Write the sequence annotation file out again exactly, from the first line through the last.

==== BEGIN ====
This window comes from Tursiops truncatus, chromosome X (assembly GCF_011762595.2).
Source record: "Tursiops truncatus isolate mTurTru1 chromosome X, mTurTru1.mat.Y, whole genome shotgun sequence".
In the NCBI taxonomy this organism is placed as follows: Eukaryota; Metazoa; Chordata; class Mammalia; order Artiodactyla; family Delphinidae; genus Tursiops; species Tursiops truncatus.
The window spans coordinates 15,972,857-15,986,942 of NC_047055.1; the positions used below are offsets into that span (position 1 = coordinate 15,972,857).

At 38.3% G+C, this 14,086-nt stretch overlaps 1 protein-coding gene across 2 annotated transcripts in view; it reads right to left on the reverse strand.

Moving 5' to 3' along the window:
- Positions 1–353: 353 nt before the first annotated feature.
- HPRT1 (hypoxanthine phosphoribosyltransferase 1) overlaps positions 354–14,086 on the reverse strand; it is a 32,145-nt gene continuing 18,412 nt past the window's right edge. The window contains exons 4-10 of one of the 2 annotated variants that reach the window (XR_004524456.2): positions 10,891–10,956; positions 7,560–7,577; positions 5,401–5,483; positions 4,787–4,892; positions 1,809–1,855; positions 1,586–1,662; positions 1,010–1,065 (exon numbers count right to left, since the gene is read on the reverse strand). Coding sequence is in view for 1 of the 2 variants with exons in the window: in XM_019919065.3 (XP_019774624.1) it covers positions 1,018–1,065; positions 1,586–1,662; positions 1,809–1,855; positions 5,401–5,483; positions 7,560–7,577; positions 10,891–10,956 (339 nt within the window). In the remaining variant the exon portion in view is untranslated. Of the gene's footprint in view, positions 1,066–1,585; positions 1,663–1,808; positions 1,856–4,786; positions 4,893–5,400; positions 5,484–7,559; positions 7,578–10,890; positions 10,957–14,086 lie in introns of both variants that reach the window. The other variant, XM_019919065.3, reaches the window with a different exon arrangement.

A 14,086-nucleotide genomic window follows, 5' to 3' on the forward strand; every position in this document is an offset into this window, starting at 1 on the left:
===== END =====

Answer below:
This window comes from Tursiops truncatus, chromosome X (assembly GCF_011762595.2).
Source record: "Tursiops truncatus isolate mTurTru1 chromosome X, mTurTru1.mat.Y, whole genome shotgun sequence".
In the NCBI taxonomy this organism is placed as follows: Eukaryota; Metazoa; Chordata; class Mammalia; order Artiodactyla; family Delphinidae; genus Tursiops; species Tursiops truncatus.
The window spans coordinates 15,972,857-15,986,942 of NC_047055.1; the positions used below are offsets into that span (position 1 = coordinate 15,972,857).

At 38.3% G+C, this 14,086-nt stretch overlaps 1 protein-coding gene across 2 annotated transcripts in view; it reads right to left on the reverse strand.

Moving 5' to 3' along the window:
- Positions 1–353: 353 nt before the first annotated feature.
- HPRT1 (hypoxanthine phosphoribosyltransferase 1) overlaps positions 354–14,086 on the reverse strand; it is a 32,145-nt gene continuing 18,412 nt past the window's right edge. The window contains exons 4-10 of one of the 2 annotated variants that reach the window (XR_004524456.2): positions 10,891–10,956; positions 7,560–7,577; positions 5,401–5,483; positions 4,787–4,892; positions 1,809–1,855; positions 1,586–1,662; positions 1,010–1,065 (exon numbers count right to left, since the gene is read on the reverse strand). Coding sequence is in view for 1 of the 2 variants with exons in the window: in XM_019919065.3 (XP_019774624.1) it covers positions 1,018–1,065; positions 1,586–1,662; positions 1,809–1,855; positions 5,401–5,483; positions 7,560–7,577; positions 10,891–10,956 (339 nt within the window). In the remaining variant the exon portion in view is untranslated. Of the gene's footprint in view, positions 1,066–1,585; positions 1,663–1,808; positions 1,856–4,786; positions 4,893–5,400; positions 5,484–7,559; positions 7,578–10,890; positions 10,957–14,086 lie in introns of both variants that reach the window. The other variant, XM_019919065.3, reaches the window with a different exon arrangement.

A 14,086-nucleotide genomic window follows, 5' to 3' on the forward strand; every position in this document is an offset into this window, starting at 1 on the left: